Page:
Sunday, August 30, 2015
Review: 'Extraordinary Means'
By Robyn Schneider
YA Realistic Fiction
Katherine Tegen Books
Lane has put himself on the fast track during his high school career -- AP, power electives, creating clubs that will look good on his Stanford application. That life is rudely interrupted when he goes to a most exclusive private school, one where homework is frowned upon, eating as much as possible is encouraged and getting tired or excited is the last thing that should happen.
The school is only for teens with a highly contagious form of TB. They are prisoners, waiting to see if they survive or die.
Lane rejects that. He continues to see his sojourn at the bucolic setting as an enforced holding pattern and continues to exert himself in studies. Meanwhile, at the table of kids who appear to shine over the rest, he recognizes a girl from summer camp a few years ago.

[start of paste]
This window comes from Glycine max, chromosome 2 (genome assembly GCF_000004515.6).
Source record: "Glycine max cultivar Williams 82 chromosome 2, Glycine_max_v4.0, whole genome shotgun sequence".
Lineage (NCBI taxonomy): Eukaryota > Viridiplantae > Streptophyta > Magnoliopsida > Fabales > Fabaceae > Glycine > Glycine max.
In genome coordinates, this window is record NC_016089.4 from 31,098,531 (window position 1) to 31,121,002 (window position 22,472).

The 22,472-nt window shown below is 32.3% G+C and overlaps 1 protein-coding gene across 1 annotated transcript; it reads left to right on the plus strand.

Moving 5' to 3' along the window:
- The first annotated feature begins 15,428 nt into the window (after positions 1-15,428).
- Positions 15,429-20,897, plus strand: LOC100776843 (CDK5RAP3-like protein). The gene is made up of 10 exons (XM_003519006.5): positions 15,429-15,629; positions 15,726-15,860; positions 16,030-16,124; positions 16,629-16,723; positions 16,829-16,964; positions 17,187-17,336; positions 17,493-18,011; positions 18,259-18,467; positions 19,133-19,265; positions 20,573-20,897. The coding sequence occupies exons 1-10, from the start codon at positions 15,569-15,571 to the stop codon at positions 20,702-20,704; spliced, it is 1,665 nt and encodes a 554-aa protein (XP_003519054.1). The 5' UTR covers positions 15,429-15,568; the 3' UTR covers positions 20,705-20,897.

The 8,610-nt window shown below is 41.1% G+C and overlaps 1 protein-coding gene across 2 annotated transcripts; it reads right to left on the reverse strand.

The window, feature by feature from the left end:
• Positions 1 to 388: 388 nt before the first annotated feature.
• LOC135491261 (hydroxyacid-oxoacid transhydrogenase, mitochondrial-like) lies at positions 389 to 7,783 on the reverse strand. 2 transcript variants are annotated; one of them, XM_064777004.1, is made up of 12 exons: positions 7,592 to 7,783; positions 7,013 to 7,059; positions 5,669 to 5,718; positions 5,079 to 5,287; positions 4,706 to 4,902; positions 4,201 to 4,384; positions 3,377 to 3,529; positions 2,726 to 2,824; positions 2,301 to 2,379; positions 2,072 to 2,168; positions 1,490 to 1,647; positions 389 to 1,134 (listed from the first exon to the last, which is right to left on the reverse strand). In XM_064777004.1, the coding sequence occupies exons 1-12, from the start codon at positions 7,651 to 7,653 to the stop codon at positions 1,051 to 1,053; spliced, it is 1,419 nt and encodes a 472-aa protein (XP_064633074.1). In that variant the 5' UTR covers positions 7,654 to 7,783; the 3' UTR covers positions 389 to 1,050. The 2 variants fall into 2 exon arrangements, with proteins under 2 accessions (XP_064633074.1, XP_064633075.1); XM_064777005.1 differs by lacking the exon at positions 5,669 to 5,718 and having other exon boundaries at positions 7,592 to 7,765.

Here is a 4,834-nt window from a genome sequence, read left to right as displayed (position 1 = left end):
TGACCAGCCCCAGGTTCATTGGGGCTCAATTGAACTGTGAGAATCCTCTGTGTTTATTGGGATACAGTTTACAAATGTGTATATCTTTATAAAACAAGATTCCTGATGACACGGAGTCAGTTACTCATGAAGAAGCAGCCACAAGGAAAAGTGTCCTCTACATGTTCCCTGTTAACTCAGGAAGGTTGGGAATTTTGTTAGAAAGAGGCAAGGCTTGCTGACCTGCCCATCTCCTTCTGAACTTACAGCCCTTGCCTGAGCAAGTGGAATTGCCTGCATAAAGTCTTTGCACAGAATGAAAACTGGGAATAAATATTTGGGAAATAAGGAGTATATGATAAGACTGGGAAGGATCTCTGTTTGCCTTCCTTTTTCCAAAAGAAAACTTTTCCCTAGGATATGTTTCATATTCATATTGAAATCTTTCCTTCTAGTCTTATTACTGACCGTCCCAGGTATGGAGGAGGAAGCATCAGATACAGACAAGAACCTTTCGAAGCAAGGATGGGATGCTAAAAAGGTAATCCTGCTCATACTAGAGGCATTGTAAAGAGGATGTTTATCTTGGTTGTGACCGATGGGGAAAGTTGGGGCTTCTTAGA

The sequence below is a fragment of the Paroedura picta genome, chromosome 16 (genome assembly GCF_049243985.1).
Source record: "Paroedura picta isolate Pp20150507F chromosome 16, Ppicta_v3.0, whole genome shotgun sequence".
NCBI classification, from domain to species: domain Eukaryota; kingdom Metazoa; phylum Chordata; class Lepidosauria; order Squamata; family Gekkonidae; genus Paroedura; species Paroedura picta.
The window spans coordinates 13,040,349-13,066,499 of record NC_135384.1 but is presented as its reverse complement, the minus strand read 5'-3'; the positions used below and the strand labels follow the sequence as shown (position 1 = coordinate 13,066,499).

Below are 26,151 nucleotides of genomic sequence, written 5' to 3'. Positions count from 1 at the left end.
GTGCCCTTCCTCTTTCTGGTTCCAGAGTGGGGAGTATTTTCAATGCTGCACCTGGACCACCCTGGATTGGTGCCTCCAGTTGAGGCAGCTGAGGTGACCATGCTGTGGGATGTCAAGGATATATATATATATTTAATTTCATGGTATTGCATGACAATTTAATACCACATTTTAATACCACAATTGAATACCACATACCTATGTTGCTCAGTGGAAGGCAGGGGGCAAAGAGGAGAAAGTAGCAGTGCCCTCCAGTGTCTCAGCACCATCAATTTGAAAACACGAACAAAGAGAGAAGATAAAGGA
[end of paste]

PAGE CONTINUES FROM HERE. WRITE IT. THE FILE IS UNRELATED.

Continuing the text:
Sadie recognizes Lane as well, and she doesn’t want anything to do with the boy who caused her greatest humiliation. That's especially true now that she has come into her own. She is no longer one of the awkward kids, the kids who don’t fit in. She is thriving, finding ways to break the rules and stand up to authority.
In a story that outdoes The Fault in Our Stars for strong character voice, drama and humor that do not feel manipulative, Extraordinary Means is a most welcome novel for lovers of contemporary YA fiction.
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